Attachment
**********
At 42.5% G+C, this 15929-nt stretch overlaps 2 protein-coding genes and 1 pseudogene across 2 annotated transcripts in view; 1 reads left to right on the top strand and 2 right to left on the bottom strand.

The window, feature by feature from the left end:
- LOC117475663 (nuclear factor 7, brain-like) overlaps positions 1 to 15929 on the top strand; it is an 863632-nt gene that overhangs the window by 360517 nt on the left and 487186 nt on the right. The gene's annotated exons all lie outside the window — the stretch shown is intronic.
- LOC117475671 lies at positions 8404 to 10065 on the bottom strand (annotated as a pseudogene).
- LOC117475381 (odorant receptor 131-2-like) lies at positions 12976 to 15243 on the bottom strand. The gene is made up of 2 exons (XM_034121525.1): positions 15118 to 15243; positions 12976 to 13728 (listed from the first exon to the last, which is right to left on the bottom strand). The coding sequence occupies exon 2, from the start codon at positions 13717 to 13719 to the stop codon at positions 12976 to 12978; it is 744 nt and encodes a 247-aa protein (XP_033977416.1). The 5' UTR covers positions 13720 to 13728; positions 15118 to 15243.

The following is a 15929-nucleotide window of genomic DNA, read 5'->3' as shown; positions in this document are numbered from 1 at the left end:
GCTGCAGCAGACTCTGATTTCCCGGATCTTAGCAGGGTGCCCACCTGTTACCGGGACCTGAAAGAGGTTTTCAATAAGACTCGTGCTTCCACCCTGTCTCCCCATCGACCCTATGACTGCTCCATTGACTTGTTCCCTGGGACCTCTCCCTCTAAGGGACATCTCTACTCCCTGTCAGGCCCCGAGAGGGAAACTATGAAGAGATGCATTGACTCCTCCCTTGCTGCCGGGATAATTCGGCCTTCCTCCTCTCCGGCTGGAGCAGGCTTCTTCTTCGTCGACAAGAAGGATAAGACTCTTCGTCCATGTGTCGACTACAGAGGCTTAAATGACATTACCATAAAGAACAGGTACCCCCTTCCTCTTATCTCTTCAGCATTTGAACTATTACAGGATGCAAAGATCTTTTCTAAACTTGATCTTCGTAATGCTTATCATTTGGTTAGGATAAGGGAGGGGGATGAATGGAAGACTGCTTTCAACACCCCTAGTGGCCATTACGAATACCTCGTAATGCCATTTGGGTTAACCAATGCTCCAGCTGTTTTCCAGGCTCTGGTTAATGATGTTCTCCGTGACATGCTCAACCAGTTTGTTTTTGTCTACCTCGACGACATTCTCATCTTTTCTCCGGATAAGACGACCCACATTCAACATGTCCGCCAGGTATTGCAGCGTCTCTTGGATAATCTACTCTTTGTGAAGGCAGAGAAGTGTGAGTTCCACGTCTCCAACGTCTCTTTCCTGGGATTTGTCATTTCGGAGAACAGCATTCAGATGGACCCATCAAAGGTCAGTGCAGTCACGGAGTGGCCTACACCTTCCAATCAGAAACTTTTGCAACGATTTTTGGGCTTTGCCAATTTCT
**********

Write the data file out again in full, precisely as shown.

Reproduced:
At 42.5% G+C, this 15929-nt stretch overlaps 2 protein-coding genes and 1 pseudogene across 2 annotated transcripts in view; 1 reads left to right on the top strand and 2 right to left on the bottom strand.

The window, feature by feature from the left end:
- LOC117475663 (nuclear factor 7, brain-like) overlaps positions 1 to 15929 on the top strand; it is an 863632-nt gene that overhangs the window by 360517 nt on the left and 487186 nt on the right. The gene's annotated exons all lie outside the window — the stretch shown is intronic.
- LOC117475671 lies at positions 8404 to 10065 on the bottom strand (annotated as a pseudogene).
- LOC117475381 (odorant receptor 131-2-like) lies at positions 12976 to 15243 on the bottom strand. The gene is made up of 2 exons (XM_034121525.1): positions 15118 to 15243; positions 12976 to 13728 (listed from the first exon to the last, which is right to left on the bottom strand). The coding sequence occupies exon 2, from the start codon at positions 13717 to 13719 to the stop codon at positions 12976 to 12978; it is 744 nt and encodes a 247-aa protein (XP_033977416.1). The 5' UTR covers positions 13720 to 13728; positions 15118 to 15243.

The following is a 15929-nucleotide window of genomic DNA, read 5'->3' as shown; positions in this document are numbered from 1 at the left end:
GCTGCAGCAGACTCTGATTTCCCGGATCTTAGCAGGGTGCCCACCTGTTACCGGGACCTGAAAGAGGTTTTCAATAAGACTCGTGCTTCCACCCTGTCTCCCCATCGACCCTATGACTGCTCCATTGACTTGTTCCCTGGGACCTCTCCCTCTAAGGGACATCTCTACTCCCTGTCAGGCCCCGAGAGGGAAACTATGAAGAGATGCATTGACTCCTCCCTTGCTGCCGGGATAATTCGGCCTTCCTCCTCTCCGGCTGGAGCAGGCTTCTTCTTCGTCGACAAGAAGGATAAGACTCTTCGTCCATGTGTCGACTACAGAGGCTTAAATGACATTACCATAAAGAACAGGTACCCCCTTCCTCTTATCTCTTCAGCATTTGAACTATTACAGGATGCAAAGATCTTTTCTAAACTTGATCTTCGTAATGCTTATCATTTGGTTAGGATAAGGGAGGGGGATGAATGGAAGACTGCTTTCAACACCCCTAGTGGCCATTACGAATACCTCGTAATGCCATTTGGGTTAACCAATGCTCCAGCTGTTTTCCAGGCTCTGGTTAATGATGTTCTCCGTGACATGCTCAACCAGTTTGTTTTTGTCTACCTCGACGACATTCTCATCTTTTCTCCGGATAAGACGACCCACATTCAACATGTCCGCCAGGTATTGCAGCGTCTCTTGGATAATCTACTCTTTGTGAAGGCAGAGAAGTGTGAGTTCCACGTCTCCAACGTCTCTTTCCTGGGATTTGTCATTTCGGAGAACAGCATTCAGATGGACCCATCAAAGGTCAGTGCAGTCACGGAGTGGCCTACACCTTCCAATCAGAAACTTTTGCAACGATTTTTGGGCTTTGCCAATTTCT